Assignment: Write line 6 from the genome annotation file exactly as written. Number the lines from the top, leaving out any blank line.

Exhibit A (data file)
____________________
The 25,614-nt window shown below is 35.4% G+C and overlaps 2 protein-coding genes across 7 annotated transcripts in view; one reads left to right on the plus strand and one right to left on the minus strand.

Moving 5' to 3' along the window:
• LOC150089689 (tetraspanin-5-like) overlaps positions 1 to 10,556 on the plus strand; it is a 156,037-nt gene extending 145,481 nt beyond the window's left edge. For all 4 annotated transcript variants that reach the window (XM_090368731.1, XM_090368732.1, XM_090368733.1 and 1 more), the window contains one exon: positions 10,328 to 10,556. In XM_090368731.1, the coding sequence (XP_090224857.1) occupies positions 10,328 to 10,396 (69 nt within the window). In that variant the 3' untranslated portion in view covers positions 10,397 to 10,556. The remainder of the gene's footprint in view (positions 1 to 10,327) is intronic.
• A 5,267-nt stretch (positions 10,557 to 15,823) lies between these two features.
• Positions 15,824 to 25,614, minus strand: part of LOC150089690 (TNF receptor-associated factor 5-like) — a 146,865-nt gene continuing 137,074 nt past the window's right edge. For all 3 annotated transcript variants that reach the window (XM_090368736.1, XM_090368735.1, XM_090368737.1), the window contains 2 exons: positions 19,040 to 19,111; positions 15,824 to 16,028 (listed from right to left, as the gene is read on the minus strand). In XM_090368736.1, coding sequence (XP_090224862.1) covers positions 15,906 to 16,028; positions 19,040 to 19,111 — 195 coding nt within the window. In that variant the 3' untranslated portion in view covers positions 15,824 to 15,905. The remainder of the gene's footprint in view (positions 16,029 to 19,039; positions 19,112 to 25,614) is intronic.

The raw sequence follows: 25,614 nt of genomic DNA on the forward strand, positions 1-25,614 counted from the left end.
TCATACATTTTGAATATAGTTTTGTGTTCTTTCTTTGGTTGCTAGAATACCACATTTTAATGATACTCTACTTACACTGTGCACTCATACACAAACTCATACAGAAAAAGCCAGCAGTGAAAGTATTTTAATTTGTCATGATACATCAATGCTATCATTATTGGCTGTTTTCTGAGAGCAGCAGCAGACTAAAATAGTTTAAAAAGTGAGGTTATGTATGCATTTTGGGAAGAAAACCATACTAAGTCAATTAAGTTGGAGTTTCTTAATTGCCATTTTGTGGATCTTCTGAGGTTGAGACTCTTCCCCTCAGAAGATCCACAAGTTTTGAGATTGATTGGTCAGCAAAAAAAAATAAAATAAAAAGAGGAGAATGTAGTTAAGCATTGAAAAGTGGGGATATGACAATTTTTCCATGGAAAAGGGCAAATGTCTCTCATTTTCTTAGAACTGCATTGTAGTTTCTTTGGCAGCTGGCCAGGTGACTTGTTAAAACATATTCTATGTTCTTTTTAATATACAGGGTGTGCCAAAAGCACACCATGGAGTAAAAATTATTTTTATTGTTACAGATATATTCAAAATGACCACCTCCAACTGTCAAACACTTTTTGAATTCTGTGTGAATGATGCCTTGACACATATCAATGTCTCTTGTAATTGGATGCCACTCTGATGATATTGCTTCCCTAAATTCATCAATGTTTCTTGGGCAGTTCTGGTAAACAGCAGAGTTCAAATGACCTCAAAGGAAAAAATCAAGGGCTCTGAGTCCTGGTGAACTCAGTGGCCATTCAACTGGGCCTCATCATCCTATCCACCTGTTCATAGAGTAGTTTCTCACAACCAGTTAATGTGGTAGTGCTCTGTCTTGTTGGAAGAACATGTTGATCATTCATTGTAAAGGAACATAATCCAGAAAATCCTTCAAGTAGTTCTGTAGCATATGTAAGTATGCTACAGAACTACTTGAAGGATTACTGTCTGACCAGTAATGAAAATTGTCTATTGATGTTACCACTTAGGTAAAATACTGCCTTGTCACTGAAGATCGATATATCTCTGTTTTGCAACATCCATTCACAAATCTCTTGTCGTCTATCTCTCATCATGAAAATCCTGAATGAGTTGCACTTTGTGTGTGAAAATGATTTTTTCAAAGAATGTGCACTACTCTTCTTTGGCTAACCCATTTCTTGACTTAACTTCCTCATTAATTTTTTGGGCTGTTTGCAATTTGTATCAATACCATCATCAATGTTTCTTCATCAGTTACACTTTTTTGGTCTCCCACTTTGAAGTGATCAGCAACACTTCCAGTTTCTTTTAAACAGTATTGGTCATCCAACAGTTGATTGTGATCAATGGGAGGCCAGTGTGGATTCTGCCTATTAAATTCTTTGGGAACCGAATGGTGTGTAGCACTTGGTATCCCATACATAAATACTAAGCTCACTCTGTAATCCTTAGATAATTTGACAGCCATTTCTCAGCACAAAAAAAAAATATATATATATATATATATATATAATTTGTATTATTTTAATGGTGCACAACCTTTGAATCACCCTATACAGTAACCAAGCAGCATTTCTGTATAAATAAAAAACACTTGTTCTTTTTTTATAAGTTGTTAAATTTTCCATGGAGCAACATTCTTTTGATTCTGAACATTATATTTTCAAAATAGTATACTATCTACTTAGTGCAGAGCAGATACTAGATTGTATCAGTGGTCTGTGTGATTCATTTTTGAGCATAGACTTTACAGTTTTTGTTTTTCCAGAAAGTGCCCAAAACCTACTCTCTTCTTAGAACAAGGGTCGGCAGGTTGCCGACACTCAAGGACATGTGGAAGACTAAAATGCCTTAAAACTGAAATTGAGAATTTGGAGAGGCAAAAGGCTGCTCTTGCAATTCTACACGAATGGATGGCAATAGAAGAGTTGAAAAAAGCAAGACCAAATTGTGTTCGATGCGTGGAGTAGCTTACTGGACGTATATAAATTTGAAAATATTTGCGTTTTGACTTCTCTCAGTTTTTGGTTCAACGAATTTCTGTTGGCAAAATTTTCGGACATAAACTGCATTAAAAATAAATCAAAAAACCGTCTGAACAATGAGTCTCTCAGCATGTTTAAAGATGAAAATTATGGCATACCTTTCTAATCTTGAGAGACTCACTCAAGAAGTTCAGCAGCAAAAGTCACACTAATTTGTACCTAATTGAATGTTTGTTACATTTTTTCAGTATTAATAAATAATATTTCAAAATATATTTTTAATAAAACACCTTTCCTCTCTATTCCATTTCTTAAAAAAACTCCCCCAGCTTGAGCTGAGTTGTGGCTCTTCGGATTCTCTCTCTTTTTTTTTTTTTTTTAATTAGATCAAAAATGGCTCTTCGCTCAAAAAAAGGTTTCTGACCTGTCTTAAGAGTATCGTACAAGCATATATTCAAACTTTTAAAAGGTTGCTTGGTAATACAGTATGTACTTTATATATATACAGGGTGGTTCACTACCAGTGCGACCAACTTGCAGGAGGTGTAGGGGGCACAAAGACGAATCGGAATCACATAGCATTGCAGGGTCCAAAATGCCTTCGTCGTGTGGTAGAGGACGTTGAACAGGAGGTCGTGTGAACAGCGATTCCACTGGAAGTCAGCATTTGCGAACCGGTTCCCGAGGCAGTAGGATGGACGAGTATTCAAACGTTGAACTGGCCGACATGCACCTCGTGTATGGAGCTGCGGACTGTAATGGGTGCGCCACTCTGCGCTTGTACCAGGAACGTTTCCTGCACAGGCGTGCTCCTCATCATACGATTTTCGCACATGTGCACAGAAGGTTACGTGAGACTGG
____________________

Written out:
The raw sequence follows: 25,614 nt of genomic DNA on the forward strand, positions 1-25,614 counted from the left end.